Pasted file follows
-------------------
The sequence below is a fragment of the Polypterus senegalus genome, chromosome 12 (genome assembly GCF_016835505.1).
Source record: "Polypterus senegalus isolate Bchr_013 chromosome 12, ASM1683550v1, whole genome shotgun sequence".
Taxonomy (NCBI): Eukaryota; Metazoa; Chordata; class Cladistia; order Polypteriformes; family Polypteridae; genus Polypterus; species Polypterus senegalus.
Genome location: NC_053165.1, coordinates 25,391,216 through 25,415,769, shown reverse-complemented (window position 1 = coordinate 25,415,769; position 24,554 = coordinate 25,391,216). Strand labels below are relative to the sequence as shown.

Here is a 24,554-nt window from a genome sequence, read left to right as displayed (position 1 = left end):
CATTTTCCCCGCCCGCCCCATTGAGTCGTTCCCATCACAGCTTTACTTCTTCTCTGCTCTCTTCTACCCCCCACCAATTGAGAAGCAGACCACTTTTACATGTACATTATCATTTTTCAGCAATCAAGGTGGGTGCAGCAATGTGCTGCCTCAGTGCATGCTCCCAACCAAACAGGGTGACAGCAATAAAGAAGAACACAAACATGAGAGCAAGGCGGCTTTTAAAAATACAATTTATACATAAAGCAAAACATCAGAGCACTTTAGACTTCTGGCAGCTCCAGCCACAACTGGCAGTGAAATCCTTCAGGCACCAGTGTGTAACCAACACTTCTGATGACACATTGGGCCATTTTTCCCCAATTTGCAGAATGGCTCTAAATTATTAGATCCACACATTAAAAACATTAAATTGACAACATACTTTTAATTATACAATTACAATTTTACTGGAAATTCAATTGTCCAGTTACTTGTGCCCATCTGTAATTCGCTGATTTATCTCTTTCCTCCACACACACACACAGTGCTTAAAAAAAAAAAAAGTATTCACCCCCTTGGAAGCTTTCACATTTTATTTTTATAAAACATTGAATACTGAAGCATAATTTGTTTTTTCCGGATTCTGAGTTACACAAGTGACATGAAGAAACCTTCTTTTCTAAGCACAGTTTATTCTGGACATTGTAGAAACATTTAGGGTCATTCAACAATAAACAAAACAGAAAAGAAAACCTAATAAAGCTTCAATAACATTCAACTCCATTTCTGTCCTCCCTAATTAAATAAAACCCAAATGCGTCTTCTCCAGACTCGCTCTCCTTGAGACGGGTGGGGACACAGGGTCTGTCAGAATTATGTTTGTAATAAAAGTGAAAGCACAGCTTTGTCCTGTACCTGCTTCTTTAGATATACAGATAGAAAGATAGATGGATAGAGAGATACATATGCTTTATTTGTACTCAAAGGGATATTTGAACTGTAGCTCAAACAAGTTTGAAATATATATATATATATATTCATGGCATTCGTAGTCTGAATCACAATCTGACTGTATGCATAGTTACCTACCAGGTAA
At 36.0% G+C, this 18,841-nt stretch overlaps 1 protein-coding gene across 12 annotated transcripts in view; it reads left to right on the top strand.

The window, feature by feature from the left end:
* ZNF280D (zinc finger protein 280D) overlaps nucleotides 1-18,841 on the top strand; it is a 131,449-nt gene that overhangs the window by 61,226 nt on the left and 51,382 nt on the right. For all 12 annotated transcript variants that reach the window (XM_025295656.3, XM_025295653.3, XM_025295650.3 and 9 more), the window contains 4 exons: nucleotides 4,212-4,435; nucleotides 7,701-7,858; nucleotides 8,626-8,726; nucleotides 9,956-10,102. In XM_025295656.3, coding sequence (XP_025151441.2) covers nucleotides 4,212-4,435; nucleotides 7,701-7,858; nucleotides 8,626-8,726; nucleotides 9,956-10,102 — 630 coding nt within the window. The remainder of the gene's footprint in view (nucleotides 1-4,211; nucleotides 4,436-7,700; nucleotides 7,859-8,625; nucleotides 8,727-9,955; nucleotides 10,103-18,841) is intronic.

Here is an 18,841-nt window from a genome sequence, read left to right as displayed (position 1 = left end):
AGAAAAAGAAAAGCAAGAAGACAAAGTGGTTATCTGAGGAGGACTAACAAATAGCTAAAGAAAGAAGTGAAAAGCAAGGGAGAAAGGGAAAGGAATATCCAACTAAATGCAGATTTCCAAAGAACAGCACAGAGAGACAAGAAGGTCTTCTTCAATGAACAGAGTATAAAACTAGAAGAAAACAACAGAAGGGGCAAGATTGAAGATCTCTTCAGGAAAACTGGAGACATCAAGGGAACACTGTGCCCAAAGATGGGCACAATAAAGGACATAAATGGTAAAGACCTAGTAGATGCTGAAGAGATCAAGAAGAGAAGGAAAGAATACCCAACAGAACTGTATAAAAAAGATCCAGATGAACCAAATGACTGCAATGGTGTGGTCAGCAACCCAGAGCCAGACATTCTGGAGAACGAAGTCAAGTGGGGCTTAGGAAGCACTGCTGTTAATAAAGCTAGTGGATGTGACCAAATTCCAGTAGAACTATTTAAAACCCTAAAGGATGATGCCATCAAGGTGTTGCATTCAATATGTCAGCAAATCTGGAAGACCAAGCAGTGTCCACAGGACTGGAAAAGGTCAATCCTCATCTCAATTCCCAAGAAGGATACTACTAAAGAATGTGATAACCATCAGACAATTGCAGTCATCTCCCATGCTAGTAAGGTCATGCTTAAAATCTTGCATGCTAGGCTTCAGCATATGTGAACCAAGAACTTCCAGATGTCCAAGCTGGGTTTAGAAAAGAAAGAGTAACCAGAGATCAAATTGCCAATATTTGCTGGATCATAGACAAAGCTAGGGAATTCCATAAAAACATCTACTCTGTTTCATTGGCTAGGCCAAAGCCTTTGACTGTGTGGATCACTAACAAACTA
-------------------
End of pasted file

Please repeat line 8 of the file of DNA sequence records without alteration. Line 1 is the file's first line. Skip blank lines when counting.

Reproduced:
The window, feature by feature from the left end: